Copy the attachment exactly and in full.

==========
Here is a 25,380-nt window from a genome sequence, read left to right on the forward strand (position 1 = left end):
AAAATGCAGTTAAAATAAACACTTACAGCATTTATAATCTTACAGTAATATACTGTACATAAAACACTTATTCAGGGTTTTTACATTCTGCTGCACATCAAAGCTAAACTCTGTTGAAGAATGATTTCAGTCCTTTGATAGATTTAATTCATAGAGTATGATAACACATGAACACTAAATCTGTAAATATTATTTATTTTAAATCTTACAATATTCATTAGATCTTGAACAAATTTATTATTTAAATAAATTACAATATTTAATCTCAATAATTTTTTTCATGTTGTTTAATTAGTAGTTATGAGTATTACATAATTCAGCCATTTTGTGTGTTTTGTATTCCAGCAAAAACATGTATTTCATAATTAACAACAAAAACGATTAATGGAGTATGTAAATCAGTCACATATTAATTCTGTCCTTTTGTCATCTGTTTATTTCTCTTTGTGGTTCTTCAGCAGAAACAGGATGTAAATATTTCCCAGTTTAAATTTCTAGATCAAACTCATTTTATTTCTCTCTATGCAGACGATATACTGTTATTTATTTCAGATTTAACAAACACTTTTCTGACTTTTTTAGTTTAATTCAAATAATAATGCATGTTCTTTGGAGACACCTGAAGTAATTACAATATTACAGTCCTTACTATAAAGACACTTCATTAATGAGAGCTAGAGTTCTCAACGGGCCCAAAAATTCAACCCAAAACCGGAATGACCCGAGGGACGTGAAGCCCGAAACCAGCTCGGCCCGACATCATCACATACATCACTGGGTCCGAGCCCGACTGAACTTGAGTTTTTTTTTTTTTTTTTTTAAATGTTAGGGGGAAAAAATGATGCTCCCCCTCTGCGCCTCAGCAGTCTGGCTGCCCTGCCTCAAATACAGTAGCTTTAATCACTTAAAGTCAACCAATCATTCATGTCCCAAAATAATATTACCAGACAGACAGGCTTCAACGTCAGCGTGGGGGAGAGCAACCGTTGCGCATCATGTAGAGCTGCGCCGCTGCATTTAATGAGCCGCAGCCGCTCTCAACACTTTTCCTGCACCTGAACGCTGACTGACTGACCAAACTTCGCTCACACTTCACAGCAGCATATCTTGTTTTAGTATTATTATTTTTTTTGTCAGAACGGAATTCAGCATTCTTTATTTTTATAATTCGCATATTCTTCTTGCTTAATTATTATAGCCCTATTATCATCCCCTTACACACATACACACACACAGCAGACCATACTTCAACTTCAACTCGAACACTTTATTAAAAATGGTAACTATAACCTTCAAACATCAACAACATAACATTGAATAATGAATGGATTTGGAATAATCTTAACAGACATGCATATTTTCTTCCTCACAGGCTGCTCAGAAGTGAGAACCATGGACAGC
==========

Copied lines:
Here is a 25,380-nt window from a genome sequence, read left to right on the forward strand (position 1 = left end):
AAAATGCAGTTAAAATAAACACTTACAGCATTTATAATCTTACAGTAATATACTGTACATAAAACACTTATTCAGGGTTTTTACATTCTGCTGCACATCAAAGCTAAACTCTGTTGAAGAATGATTTCAGTCCTTTGATAGATTTAATTCATAGAGTATGATAACACATGAACACTAAATCTGTAAATATTATTTATTTTAAATCTTACAATATTCATTAGATCTTGAACAAATTTATTATTTAAATAAATTACAATATTTAATCTCAATAATTTTTTTCATGTTGTTTAATTAGTAGTTATGAGTATTACATAATTCAGCCATTTTGTGTGTTTTGTATTCCAGCAAAAACATGTATTTCATAATTAACAACAAAAACGATTAATGGAGTATGTAAATCAGTCACATATTAATTCTGTCCTTTTGTCATCTGTTTATTTCTCTTTGTGGTTCTTCAGCAGAAACAGGATGTAAATATTTCCCAGTTTAAATTTCTAGATCAAACTCATTTTATTTCTCTCTATGCAGACGATATACTGTTATTTATTTCAGATTTAACAAACACTTTTCTGACTTTTTTAGTTTAATTCAAATAATAATGCATGTTCTTTGGAGACACCTGAAGTAATTACAATATTACAGTCCTTACTATAAAGACACTTCATTAATGAGAGCTAGAGTTCTCAACGGGCCCAAAAATTCAACCCAAAACCGGAATGACCCGAGGGACGTGAAGCCCGAAACCAGCTCGGCCCGACATCATCACATACATCACTGGGTCCGAGCCCGACTGAACTTGAGTTTTTTTTTTTTTTTTTTTAAATGTTAGGGGGAAAAAATGATGCTCCCCCTCTGCGCCTCAGCAGTCTGGCTGCCCTGCCTCAAATACAGTAGCTTTAATCACTTAAAGTCAACCAATCATTCATGTCCCAAAATAATATTACCAGACAGACAGGCTTCAACGTCAGCGTGGGGGAGAGCAACCGTTGCGCATCATGTAGAGCTGCGCCGCTGCATTTAATGAGCCGCAGCCGCTCTCAACACTTTTCCTGCACCTGAACGCTGACTGACTGACCAAACTTCGCTCACACTTCACAGCAGCATATCTTGTTTTAGTATTATTATTTTTTTTGTCAGAACGGAATTCAGCATTCTTTATTTTTATAATTCGCATATTCTTCTTGCTTAATTATTATAGCCCTATTATCATCCCCTTACACACATACACACACACAGCAGACCATACTTCAACTTCAACTCGAACACTTTATTAAAAATGGTAACTATAACCTTCAAACATCAACAACATAACATTGAATAATGAATGGATTTGGAATAATCTTAACAGACATGCATATTTTCTTCCTCACAGGCTGCTCAGAAGTGAGAACCATGGACAGC